Writing was never a chore, but there was always so much riding on it. “This is it. This will be the one that sets my career in motion.” I started losing sight of myself as an author. I worried more about making myself marketable. I put a fantasy novel and several paranormal ideas on hold because I was marketing myself as a contemporary romance author. I would experience crippling jealousy whenever I saw an interview with Stephanie Meyer or E.L. James or anyone else who magically became an overnight success. Why them and not me? And I say crippling because my own negativity caused the majority of my blocks.

Then, last November, I attended a writing workshop with Judith E. French and her daughter, who are both very successful romance authors and have been for decades. I was excited to learn from them, and I even met another local romance/erotica author, Shari Slade (co-author of Three Nights with a Rockstar, which is very good).

And I did learn. I learned that breaking into the writing industry is very different now than it was back in the 1980s or the 1990s. Whether we like it or not, e-books are where most of the money is these days, and quite simply there is not much an e-publisher can do for us that we can’t do for ourselves. We can find great editors (like Spivey), great cover artists (I’m partial to Cheryl Ramirez at CCR Book Cover Design or James at Go On Write), and we can promote/network ourselves. In fact, with small press and e-publishers, you often have to do your own promotion, anyway.

Shari pointed out that having your book published by a New York publisher and having a print book on the shelf is great if that’s all you want, but if you’re looking for a career, self-publish e-books. I gave her advice a try by self-publishing Scandal and Other Erotic Tales, and I actually loved the entire experience. I loved picking out my own cover art and putting all of this work into a manuscript while knowing that it would be released into the world. No queries, no waiting, no pressure to impress the publishing gods.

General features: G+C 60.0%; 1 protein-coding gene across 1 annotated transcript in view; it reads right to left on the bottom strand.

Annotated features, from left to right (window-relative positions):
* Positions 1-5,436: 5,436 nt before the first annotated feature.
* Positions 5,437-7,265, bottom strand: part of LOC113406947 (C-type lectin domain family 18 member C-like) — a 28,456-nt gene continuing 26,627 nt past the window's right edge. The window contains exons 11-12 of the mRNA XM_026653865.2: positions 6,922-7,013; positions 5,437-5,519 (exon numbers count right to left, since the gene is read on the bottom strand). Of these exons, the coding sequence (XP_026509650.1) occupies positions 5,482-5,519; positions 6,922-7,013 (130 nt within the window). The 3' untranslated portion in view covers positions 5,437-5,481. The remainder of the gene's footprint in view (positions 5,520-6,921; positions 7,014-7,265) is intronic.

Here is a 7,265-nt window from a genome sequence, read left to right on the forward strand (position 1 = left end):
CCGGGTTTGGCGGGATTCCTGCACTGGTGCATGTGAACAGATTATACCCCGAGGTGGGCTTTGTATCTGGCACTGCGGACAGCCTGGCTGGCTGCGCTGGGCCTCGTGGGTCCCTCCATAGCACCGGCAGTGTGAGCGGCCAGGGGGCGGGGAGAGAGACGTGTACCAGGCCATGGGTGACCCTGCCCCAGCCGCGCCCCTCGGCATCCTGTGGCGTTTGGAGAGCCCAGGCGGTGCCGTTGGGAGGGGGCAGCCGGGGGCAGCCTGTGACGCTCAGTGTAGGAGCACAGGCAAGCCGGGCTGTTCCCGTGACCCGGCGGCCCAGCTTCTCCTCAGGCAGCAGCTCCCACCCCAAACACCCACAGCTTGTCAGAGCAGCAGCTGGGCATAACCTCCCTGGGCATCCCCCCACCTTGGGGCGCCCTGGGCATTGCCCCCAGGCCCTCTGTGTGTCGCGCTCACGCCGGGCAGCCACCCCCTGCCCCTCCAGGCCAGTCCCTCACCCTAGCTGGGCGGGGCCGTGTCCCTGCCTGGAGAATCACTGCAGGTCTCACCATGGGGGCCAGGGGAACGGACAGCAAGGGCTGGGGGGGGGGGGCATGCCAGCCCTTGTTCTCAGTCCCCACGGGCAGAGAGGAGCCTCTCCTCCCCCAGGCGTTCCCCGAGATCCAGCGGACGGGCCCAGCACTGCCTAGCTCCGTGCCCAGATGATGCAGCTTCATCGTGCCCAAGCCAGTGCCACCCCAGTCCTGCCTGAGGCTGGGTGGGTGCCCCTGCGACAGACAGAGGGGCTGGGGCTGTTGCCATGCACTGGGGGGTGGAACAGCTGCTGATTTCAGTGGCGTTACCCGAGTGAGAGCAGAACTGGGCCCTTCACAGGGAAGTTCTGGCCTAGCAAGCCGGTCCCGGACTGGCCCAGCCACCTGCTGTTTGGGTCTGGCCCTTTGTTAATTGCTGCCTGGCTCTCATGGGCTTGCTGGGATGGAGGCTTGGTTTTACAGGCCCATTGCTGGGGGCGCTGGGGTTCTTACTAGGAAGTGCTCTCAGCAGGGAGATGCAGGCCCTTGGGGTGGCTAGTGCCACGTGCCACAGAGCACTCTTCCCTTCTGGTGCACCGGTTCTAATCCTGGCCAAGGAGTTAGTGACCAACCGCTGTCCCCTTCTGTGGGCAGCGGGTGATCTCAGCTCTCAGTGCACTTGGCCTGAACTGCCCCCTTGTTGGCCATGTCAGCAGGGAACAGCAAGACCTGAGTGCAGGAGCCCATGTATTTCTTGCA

It was simple, fun, and freeing.

Shari also pointed out that, especially in the romance industry, there is room for everyone. Readers of romance love romance, and they always want more. It’s addictive. We can work with one another rather than against each other.

So far, I am not making a million bucks. I would not say that I have a writing career. But I would say that I’m a writer. I would say I’m making progress. And, most importantly, I would say I’ve fallen in love with writing again. I’m doing it for the right reasons.

I republished Westridge last June, and this month I’m finally releasing Rosa’s Story, which I’ve had planned for three years now. The final novella in the trilogy (Caitlin’s Story) will be released in early November. As for The System, you can expect to see that and its sequel in early 2015.

Thanks for reading, and be sure to stop by Amazon to grab not only Rosa’s Story, but also Westridge (if you haven’t already). It’s free on Kindle this week only!


Rosa has a beautiful daughter and a great relationship with her ex-husband, Jason. But when his childhood sweetheart returns to the small town of Westridge, she begins feeling left out and insecure. She just can’t get used to the idea of sharing her daughter with another woman, and their picture perfect love story makes her lack of a love life feel like a glaring failure.

In the midst of her emotional upheaval, she meets Dylan, a burly, tattooed construction worker who soothes her wounded pride and aching heart. They enter into a fast-paced, passionate affair, and Rosa finds herself falling for him in just a matter of weeks.

Against his better judgement, Dylan falls for Rosa, too. But he’s in no position to be in a relationship. He doesn’t have a car, he doesn’t have a place of his own, and he has the kind of past that matches his rough appearance. He’s made mistakes Rosa couldn’t possibly forgive, and he may never get up the courage to admit to them.

The result? A ticking time bomb of a romance that’s sure to rock both their worlds and leave neither unscathed.